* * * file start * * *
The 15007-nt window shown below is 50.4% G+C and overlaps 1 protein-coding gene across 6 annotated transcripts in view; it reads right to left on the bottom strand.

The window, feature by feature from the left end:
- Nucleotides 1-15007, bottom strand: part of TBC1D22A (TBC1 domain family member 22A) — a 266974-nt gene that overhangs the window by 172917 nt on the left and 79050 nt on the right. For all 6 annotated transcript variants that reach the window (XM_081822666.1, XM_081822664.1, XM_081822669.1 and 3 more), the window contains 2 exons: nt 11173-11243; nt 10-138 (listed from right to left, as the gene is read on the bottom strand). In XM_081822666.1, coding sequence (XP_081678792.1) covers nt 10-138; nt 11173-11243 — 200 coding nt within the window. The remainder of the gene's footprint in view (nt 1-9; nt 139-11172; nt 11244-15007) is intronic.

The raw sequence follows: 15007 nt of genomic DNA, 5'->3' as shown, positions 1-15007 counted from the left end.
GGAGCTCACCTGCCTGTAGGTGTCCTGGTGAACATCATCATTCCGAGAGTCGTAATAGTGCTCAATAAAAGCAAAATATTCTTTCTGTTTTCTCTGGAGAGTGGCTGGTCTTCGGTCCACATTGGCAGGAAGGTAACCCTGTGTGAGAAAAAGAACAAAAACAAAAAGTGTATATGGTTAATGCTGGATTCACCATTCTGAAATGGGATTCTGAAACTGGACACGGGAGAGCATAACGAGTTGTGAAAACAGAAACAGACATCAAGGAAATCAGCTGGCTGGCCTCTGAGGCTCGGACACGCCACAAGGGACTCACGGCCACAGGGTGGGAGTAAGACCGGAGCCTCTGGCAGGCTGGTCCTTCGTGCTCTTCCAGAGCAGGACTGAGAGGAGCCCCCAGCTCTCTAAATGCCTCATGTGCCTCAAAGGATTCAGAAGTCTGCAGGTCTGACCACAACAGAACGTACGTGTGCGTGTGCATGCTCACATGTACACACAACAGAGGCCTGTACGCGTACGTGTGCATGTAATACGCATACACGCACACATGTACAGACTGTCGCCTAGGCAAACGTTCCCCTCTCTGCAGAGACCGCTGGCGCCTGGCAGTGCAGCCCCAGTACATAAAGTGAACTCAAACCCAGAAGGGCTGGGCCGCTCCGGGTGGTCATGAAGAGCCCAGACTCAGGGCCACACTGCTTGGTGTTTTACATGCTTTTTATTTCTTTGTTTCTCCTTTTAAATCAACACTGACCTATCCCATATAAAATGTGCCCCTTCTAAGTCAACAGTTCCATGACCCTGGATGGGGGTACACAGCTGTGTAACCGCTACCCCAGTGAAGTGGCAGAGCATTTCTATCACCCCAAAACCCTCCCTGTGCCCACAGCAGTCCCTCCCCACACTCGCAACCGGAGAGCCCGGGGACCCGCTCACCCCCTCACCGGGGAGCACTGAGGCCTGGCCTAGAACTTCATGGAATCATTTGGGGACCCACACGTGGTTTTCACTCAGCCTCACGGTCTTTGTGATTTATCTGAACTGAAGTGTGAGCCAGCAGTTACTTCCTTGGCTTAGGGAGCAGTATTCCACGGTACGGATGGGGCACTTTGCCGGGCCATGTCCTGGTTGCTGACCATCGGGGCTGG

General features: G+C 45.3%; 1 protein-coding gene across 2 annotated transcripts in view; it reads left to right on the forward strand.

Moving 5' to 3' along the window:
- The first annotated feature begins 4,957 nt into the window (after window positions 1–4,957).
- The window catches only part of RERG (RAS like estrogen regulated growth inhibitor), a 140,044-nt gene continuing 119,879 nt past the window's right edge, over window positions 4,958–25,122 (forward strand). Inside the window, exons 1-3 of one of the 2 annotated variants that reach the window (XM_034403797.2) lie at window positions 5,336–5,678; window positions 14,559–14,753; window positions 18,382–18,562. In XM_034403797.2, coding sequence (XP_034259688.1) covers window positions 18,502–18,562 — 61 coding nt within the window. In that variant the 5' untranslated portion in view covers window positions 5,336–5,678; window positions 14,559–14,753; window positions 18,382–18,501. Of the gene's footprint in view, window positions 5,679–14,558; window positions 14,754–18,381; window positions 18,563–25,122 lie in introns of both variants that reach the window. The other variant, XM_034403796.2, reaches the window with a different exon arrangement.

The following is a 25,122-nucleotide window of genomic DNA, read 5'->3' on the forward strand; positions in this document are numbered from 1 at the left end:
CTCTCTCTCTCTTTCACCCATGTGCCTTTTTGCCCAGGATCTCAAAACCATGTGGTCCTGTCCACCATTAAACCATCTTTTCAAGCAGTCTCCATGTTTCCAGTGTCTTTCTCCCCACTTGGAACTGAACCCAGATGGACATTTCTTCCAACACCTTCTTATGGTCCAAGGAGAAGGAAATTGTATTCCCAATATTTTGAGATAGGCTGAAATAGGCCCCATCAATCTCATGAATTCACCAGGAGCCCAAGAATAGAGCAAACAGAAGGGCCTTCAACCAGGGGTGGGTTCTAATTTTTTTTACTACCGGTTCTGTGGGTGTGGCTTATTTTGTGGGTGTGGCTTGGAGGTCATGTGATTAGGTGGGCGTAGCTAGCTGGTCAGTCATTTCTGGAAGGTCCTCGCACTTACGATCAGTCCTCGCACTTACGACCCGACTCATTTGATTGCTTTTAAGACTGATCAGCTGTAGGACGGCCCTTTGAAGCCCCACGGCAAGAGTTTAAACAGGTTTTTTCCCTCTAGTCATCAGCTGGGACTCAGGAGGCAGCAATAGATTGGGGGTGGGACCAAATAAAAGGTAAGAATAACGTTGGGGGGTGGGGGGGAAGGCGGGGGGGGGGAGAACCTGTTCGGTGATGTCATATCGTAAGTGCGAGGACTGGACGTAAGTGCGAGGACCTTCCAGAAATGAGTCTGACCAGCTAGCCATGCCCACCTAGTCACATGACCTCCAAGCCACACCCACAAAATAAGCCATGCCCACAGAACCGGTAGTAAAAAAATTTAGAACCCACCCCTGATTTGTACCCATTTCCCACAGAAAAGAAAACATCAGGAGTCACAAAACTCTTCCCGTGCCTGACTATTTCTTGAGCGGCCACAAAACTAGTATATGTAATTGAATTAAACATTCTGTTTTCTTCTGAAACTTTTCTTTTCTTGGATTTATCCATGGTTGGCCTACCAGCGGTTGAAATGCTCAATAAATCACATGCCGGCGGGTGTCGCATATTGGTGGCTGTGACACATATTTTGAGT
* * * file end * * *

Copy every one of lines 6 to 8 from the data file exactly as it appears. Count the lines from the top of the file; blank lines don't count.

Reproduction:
General features: G+C 45.3%; 1 protein-coding gene across 2 annotated transcripts in view; it reads left to right on the forward strand.

Moving 5' to 3' along the window:
- The first annotated feature begins 4,957 nt into the window (after window positions 1–4,957).